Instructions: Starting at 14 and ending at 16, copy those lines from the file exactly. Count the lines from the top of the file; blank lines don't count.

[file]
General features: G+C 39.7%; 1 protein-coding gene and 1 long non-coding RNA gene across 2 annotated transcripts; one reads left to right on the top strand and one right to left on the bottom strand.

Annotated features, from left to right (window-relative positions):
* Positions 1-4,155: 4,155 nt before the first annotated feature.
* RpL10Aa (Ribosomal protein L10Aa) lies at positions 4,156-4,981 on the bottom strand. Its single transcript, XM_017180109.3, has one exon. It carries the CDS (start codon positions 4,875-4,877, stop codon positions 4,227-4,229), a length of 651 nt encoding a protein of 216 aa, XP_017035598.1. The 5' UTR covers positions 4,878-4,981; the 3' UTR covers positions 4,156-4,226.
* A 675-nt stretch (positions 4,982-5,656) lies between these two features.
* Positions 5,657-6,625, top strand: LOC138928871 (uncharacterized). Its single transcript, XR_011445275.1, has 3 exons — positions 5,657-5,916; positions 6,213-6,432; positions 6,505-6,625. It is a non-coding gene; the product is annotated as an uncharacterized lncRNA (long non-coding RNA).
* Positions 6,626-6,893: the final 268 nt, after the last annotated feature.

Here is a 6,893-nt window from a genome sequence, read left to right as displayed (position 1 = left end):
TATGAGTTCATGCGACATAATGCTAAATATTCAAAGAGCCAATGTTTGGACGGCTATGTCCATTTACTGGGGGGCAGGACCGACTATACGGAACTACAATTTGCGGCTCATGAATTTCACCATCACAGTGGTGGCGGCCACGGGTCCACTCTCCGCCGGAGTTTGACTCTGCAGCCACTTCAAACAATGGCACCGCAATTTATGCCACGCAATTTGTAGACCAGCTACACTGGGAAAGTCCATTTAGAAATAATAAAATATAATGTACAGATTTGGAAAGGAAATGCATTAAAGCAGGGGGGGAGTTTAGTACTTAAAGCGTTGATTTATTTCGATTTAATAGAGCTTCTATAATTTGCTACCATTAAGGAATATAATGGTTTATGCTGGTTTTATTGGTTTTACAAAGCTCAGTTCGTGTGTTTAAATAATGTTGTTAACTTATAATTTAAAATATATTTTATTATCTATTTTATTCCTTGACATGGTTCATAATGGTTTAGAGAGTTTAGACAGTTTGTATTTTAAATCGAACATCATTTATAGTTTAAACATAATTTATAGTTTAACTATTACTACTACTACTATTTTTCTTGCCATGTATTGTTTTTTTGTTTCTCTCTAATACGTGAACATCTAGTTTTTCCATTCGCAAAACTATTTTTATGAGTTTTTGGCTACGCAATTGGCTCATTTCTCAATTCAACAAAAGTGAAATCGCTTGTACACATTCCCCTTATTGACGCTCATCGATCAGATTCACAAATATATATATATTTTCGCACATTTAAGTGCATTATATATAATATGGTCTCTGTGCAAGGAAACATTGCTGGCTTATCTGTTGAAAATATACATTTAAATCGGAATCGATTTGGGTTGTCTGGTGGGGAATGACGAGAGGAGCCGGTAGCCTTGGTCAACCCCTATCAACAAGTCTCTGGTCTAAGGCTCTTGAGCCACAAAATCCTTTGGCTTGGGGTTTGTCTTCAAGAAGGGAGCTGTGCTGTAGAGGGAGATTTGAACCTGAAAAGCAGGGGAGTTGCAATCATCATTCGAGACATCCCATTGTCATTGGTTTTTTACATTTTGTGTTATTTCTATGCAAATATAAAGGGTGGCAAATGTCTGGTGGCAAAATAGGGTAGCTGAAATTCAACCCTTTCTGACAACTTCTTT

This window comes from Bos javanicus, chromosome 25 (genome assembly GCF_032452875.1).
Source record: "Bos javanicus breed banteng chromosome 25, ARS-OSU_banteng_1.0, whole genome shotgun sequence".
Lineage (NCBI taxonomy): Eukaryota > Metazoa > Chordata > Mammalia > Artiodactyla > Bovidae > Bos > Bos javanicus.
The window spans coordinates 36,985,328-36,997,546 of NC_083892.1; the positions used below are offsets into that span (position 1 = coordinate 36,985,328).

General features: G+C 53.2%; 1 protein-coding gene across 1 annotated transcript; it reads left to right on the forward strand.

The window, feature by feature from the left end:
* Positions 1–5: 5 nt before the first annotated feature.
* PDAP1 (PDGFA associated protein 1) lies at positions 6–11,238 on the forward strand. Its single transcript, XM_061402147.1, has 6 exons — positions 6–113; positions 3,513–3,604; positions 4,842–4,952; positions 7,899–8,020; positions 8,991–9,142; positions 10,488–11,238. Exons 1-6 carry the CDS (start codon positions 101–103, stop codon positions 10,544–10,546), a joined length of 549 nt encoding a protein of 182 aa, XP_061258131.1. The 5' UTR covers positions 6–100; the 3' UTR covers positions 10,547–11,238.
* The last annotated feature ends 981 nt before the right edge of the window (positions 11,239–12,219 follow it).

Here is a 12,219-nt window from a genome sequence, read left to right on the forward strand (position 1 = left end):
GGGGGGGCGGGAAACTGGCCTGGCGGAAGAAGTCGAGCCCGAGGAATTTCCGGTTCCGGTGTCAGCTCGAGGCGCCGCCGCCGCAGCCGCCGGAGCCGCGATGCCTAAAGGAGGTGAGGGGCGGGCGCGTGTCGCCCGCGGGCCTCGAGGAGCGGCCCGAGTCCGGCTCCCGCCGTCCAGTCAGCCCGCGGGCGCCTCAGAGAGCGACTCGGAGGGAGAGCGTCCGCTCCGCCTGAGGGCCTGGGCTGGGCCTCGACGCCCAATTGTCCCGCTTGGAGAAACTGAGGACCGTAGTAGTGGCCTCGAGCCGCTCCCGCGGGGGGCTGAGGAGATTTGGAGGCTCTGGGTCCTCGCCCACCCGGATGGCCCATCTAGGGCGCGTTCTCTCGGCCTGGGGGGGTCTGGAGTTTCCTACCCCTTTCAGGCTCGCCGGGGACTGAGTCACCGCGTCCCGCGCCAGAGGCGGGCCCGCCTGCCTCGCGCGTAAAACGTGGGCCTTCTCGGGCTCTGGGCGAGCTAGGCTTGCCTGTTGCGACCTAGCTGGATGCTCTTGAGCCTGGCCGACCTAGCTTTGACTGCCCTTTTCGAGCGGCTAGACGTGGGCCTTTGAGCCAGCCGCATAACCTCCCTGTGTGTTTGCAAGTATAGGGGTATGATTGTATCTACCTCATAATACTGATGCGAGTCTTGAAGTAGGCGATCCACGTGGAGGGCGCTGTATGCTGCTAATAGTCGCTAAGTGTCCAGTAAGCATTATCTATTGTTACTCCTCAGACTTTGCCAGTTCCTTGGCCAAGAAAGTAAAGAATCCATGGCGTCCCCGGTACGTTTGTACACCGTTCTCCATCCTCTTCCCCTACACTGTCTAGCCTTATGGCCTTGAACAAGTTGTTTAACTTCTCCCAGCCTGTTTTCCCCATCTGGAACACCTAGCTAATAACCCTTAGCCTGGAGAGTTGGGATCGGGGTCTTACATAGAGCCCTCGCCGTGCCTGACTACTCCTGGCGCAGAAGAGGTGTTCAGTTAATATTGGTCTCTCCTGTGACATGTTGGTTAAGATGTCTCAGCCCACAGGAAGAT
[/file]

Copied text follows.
General features: G+C 53.2%; 1 protein-coding gene across 1 annotated transcript; it reads left to right on the forward strand.

The window, feature by feature from the left end:
* Positions 1–5: 5 nt before the first annotated feature.